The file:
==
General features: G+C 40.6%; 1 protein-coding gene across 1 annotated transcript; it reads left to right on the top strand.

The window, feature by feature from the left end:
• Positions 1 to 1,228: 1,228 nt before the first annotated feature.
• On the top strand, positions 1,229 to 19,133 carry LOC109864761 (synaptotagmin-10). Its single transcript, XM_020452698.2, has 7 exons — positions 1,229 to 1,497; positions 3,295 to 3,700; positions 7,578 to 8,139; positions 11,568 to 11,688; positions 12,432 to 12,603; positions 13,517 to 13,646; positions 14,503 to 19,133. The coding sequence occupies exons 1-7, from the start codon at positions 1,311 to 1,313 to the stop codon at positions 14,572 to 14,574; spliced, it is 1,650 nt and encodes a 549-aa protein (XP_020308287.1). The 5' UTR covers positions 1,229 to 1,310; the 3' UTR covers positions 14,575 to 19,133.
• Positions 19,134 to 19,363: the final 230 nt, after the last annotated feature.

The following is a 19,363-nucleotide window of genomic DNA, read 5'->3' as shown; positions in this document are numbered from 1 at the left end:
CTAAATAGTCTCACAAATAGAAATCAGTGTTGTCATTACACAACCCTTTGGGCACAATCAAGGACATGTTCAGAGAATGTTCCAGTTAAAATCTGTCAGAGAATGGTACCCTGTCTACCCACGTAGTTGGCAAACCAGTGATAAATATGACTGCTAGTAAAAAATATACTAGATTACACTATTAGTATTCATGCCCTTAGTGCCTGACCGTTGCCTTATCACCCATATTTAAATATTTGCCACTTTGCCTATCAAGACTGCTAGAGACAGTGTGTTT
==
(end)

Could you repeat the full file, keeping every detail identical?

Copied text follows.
General features: G+C 40.6%; 1 protein-coding gene across 1 annotated transcript; it reads left to right on the top strand.

The window, feature by feature from the left end:
• Positions 1 to 1,228: 1,228 nt before the first annotated feature.
• On the top strand, positions 1,229 to 19,133 carry LOC109864761 (synaptotagmin-10). Its single transcript, XM_020452698.2, has 7 exons — positions 1,229 to 1,497; positions 3,295 to 3,700; positions 7,578 to 8,139; positions 11,568 to 11,688; positions 12,432 to 12,603; positions 13,517 to 13,646; positions 14,503 to 19,133. The coding sequence occupies exons 1-7, from the start codon at positions 1,311 to 1,313 to the stop codon at positions 14,572 to 14,574; spliced, it is 1,650 nt and encodes a 549-aa protein (XP_020308287.1). The 5' UTR covers positions 1,229 to 1,310; the 3' UTR covers positions 14,575 to 19,133.
• Positions 19,134 to 19,363: the final 230 nt, after the last annotated feature.

The following is a 19,363-nucleotide window of genomic DNA, read 5'->3' as shown; positions in this document are numbered from 1 at the left end:
CTAAATAGTCTCACAAATAGAAATCAGTGTTGTCATTACACAACCCTTTGGGCACAATCAAGGACATGTTCAGAGAATGTTCCAGTTAAAATCTGTCAGAGAATGGTACCCTGTCTACCCACGTAGTTGGCAAACCAGTGATAAATATGACTGCTAGTAAAAAATATACTAGATTACACTATTAGTATTCATGCCCTTAGTGCCTGACCGTTGCCTTATCACCCATATTTAAATATTTGCCACTTTGCCTATCAAGACTGCTAGAGACAGTGTGTTT